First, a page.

27 April 2009

Swine Flu 101

Just when you thought that the global recession is the only thing to worry about, along comes a health scare that leaves scores of people dying across the Mexican border. So what exactly is Swine Flu in layman's terms? Apparently it's a common respiratory ailment in pigs (1% to 4% die) but the strain that's causing human deaths now appears to be a subtype never before seen in pigs OR humans. It also has a component from bird flu and human flu -- now, isn't that scary?? Uber-mutated virus if there's such a term! Hehe! Anyway here's a Q&A writeup from USA Today about swine flu. Read and be informed on how to protect yourself from the flu. You can also read more at www.cdc.gov ^_^


Q: What are the symptoms of swine flu?
A: The most common symptoms are fever, fatigue, lack of appetite and coughing, although some people also develop a runny nose, sore throat, vomiting or diarrhea, according to the CDC.

Q: What should you do if you have these symptoms?
A: Stay home from work or school, to avoid spreading your illness to other people. Don't get on an airplane. People should call their doctors to ask about the best treatment, but should not simply show up at a clinic or hospital that is unprepared for their arrival.

:: SWINE FLU TREATMENT FOLLOWS ::
Q: Can you catch swine flu from eating pork?
A: No, according to WHO. Pigs coming in to slaughter facilities are monitored for flu symptoms, and those that are ill are not allowed to enter the food supply. Cooking also kills the virus. People who work with pigs, however, can catch the swine flu virus.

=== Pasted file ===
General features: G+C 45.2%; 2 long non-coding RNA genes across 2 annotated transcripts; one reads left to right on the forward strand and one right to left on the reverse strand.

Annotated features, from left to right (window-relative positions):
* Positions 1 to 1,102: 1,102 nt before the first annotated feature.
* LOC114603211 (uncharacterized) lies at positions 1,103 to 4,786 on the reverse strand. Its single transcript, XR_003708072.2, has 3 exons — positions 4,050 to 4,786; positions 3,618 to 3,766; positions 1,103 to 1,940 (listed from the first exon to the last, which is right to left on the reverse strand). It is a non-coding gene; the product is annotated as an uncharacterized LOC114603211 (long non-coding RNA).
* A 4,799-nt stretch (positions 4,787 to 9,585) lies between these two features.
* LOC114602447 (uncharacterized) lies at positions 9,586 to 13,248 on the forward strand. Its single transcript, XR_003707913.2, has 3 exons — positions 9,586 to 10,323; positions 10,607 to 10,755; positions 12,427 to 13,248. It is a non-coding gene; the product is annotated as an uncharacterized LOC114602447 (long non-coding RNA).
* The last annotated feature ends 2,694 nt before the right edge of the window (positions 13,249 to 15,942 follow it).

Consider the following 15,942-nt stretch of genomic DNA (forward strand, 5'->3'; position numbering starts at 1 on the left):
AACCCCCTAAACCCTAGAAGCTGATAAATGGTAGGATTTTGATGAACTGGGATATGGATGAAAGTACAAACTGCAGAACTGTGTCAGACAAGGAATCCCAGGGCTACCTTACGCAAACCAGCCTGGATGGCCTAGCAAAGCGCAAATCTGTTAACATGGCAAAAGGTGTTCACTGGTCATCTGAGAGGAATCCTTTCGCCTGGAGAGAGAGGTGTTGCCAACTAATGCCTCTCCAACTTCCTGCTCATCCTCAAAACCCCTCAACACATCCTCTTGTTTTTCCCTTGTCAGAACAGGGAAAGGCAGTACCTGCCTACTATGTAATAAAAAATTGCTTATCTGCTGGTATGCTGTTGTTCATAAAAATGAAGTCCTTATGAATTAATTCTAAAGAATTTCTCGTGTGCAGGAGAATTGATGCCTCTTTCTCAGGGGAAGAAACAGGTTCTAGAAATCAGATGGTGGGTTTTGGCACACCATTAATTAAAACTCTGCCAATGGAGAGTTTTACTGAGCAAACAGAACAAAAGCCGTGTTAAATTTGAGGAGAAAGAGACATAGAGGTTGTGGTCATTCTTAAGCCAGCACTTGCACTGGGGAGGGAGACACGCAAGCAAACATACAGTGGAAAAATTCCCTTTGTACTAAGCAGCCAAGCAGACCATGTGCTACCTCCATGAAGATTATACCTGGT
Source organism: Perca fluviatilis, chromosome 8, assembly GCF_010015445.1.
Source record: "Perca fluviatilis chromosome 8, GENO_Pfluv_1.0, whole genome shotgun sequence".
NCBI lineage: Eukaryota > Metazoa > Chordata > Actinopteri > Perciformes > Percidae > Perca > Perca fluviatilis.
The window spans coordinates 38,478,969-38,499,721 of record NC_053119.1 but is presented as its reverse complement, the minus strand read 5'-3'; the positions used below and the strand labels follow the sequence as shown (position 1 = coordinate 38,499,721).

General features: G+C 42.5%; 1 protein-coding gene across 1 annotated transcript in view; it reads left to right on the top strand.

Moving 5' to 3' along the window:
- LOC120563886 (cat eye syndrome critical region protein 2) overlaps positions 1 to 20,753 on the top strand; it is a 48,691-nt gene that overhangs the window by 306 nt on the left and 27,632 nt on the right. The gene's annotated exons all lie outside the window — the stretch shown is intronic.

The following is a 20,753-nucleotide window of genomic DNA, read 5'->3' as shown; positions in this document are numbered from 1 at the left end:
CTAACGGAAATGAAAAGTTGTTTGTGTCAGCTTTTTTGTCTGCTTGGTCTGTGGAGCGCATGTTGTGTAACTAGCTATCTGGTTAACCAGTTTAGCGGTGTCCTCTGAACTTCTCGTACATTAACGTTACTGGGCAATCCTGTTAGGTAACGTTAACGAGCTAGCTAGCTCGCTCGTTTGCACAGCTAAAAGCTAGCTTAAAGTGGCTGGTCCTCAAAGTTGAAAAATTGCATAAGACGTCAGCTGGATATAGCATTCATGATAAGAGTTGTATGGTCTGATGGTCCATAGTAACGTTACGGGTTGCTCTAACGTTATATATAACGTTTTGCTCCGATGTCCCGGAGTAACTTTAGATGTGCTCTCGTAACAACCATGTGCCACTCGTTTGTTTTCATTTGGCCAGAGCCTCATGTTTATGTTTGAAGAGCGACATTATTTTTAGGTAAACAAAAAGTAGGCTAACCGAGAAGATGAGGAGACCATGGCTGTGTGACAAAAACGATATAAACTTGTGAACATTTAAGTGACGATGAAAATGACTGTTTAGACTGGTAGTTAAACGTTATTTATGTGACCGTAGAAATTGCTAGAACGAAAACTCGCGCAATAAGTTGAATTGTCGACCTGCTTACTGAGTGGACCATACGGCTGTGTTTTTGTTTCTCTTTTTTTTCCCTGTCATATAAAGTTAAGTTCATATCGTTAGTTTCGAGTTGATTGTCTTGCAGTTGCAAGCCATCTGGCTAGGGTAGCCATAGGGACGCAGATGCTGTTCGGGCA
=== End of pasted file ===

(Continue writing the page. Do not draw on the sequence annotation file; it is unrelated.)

Q: Is there a vaccine against swine flu?
A: No, but government scientists could try to create one, according to the CDC. The scientists don't know if this year's flu vaccine offers any protection.

Q: What about antivirals? Can they prevent swine flu?
A: This strain of swine flu does appear sensitive to the antiviral drugs Relenza and Tamiflu, but not to amantadine, or Symmetrel, and rimantadine, or Flumadine. With normal seasonal flus, if taken within the first 48 hours after symptoms appear, antivirals can help people recover a day or two sooner.

Q: How can people protect themselves?
A: As always, people should wash their hands frequently. Surgical masks are designed to prevent the wearer from spreading germs, but may also catch large respiratory droplets if someone sneezes nearby. In a 2007 statement, the CDC said these masks could be worn if someone needs to go to a crowded place, such as a grocery store, for a short time. N95 respirator masks filter out 95% of particles to prevent the wearer from breathing them in. These must be fitted properly around the nose to create a seal, so they can make breathing difficult.
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